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Why do we fail New Year’s resolutions?

Updated: Jan 22, 2021

As year-end approaches, we tend to sum up and evaluate our past year and plan ahead for the next one. This is a very healthy habit, facilitating a conscious life where we are in the driving seat of our life knowing where we are heading to. It is beneficial looking back time to time as it helps us to understand how much we had achieved, how much we lived and experienced. It is time to be proud of ourselves and appreciate what we have accomplished and learned during the year. Even if it was a bad year, there are always lot of achievements and changes that we lived through and it worths to make a mental note about it and appreciate our performance. Self-love and confidence starts with understanding that actually we had done the best we could and it is time to feel proud of ourselves.

However, there is always room for improvement, new skills to learn and new objectives to achieve. So when we are done with evaluating the past year, we look out for the next year and that is the time for New Year’s resolutions. We make decisions that truly are beneficial for us, like giving up smoking, living a healthier lifestyle, change jobs, lose weight or be more patient with the kids. Still, the majority of these great intentions vanish by end of January. Why is that and how can we keep working on our goals?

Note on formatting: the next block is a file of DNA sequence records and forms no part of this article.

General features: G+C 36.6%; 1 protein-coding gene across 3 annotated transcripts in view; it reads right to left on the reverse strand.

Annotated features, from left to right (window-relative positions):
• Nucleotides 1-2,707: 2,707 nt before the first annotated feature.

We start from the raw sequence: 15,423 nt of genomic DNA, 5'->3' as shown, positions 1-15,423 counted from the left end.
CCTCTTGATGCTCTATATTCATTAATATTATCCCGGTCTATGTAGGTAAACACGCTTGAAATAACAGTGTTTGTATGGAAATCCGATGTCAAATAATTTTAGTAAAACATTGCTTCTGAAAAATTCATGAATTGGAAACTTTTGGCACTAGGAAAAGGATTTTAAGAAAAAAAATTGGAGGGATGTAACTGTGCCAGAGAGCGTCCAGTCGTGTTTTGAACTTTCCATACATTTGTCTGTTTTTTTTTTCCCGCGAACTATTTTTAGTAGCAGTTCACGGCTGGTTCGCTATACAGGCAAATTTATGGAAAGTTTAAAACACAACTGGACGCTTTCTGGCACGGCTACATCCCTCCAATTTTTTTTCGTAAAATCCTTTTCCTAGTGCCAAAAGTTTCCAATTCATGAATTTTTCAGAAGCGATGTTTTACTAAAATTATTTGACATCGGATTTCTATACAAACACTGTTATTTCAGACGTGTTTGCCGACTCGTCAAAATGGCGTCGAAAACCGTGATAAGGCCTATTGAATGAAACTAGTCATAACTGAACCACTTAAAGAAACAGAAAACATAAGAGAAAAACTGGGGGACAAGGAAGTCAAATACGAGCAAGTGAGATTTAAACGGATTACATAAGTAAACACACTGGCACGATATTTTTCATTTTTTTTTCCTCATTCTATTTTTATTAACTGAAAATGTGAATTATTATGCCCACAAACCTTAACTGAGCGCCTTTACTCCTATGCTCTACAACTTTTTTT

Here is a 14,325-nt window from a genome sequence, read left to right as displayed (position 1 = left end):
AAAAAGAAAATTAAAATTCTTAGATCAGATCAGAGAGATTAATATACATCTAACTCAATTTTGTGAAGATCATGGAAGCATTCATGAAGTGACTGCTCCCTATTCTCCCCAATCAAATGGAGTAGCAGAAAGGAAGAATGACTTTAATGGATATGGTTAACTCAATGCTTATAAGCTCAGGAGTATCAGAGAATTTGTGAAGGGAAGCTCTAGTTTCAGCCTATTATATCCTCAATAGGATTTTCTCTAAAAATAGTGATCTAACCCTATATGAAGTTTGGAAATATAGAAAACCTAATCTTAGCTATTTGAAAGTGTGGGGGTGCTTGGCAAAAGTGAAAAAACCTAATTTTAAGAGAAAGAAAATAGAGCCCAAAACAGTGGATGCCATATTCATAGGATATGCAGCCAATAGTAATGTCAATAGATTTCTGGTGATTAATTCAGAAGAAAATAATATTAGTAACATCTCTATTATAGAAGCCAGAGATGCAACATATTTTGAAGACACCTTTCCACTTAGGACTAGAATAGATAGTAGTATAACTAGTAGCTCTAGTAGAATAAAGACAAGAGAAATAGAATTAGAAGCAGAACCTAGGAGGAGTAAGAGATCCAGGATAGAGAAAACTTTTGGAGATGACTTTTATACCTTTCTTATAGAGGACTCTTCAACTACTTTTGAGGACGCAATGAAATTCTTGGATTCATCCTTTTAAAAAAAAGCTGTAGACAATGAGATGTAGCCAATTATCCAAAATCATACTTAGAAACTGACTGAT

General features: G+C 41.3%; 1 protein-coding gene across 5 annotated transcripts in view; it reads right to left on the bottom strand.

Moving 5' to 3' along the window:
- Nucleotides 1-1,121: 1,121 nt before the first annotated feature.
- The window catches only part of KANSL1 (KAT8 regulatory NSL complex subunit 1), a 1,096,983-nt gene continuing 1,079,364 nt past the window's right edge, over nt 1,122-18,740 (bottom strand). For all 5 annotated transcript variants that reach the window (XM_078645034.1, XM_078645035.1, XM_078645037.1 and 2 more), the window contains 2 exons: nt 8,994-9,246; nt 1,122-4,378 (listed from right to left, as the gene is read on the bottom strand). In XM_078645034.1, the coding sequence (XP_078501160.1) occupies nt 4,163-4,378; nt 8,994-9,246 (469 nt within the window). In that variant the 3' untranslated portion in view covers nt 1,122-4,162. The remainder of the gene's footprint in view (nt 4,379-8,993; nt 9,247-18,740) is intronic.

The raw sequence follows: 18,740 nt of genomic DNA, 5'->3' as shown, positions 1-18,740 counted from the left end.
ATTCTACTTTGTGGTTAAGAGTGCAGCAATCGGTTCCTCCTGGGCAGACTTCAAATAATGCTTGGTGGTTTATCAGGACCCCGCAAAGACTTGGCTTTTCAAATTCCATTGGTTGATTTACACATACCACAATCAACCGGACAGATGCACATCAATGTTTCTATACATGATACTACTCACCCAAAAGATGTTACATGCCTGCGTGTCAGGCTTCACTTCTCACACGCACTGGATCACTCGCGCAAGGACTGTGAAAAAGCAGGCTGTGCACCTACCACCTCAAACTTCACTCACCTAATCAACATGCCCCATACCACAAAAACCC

The problem with New Year’s resolutions is that they are quite vague. Defining an objective as for example ‘I want to be healthier’ is a great first step but you need to put much more effort into it.

Typically life changes happen relatively easily in two cases and it is very simple, like a mathematical equation.

  1. The desire for the change is bigger than the effort it requires. This means that you are really motivated, positive and dedicated to make a change and whatever happens, nothing can stop you in that. You are ready to pay whatever it requires because you want so much your dream to come true.

  2. The despair for the change is bigger than the effort it requires. This means that your current situation is so terrible right now that you just can’t keep doing as you do currently, you have a deep, inner drive to improve something in your life. Again, you are ready to pay symbolically whatever it takes to get your objective in this case.

So does it mean that changes can happen only in these two cases? Of course not, but whenever you are okayish with your situation, you most probably would need some extra support to make the change really happen. So here are some life coaching tips how can you make your motivation last and obtain your objective.